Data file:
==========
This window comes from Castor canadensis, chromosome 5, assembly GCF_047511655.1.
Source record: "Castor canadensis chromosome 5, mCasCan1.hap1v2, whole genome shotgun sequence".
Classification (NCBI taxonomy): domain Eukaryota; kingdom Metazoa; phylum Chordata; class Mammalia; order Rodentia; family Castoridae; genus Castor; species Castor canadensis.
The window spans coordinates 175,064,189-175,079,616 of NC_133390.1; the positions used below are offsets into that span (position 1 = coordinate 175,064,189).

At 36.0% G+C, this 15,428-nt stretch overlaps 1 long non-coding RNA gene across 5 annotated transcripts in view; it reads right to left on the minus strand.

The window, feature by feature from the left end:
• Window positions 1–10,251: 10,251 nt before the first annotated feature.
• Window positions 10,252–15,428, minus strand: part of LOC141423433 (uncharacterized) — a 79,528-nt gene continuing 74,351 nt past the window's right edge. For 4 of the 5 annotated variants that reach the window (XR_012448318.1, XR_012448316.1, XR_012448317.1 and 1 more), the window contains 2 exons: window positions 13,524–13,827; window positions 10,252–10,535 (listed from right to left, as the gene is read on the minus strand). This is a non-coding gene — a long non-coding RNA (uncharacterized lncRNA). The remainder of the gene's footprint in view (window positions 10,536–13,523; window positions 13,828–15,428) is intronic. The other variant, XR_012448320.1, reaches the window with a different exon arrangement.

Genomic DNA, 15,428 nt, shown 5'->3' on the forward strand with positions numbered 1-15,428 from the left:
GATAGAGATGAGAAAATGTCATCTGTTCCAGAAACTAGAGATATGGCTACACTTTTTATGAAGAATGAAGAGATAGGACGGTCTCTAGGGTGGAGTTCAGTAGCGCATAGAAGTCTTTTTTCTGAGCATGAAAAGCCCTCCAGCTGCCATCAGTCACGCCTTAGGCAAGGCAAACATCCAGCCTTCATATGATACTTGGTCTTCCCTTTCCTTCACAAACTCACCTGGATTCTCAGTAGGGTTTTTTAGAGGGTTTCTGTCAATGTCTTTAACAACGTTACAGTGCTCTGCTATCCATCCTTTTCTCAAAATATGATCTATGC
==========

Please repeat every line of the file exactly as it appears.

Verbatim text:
This window comes from Castor canadensis, chromosome 5, assembly GCF_047511655.1.
Source record: "Castor canadensis chromosome 5, mCasCan1.hap1v2, whole genome shotgun sequence".
Classification (NCBI taxonomy): domain Eukaryota; kingdom Metazoa; phylum Chordata; class Mammalia; order Rodentia; family Castoridae; genus Castor; species Castor canadensis.
The window spans coordinates 175,064,189-175,079,616 of NC_133390.1; the positions used below are offsets into that span (position 1 = coordinate 175,064,189).

At 36.0% G+C, this 15,428-nt stretch overlaps 1 long non-coding RNA gene across 5 annotated transcripts in view; it reads right to left on the minus strand.

The window, feature by feature from the left end:
• Window positions 1–10,251: 10,251 nt before the first annotated feature.
• Window positions 10,252–15,428, minus strand: part of LOC141423433 (uncharacterized) — a 79,528-nt gene continuing 74,351 nt past the window's right edge. For 4 of the 5 annotated variants that reach the window (XR_012448318.1, XR_012448316.1, XR_012448317.1 and 1 more), the window contains 2 exons: window positions 13,524–13,827; window positions 10,252–10,535 (listed from right to left, as the gene is read on the minus strand). This is a non-coding gene — a long non-coding RNA (uncharacterized lncRNA). The remainder of the gene's footprint in view (window positions 10,536–13,523; window positions 13,828–15,428) is intronic. The other variant, XR_012448320.1, reaches the window with a different exon arrangement.

Genomic DNA, 15,428 nt, shown 5'->3' on the forward strand with positions numbered 1-15,428 from the left:
GATAGAGATGAGAAAATGTCATCTGTTCCAGAAACTAGAGATATGGCTACACTTTTTATGAAGAATGAAGAGATAGGACGGTCTCTAGGGTGGAGTTCAGTAGCGCATAGAAGTCTTTTTTCTGAGCATGAAAAGCCCTCCAGCTGCCATCAGTCACGCCTTAGGCAAGGCAAACATCCAGCCTTCATATGATACTTGGTCTTCCCTTTCCTTCACAAACTCACCTGGATTCTCAGTAGGGTTTTTTAGAGGGTTTCTGTCAATGTCTTTAACAACGTTACAGTGCTCTGCTATCCATCCTTTTCTCAAAATATGATCTATGC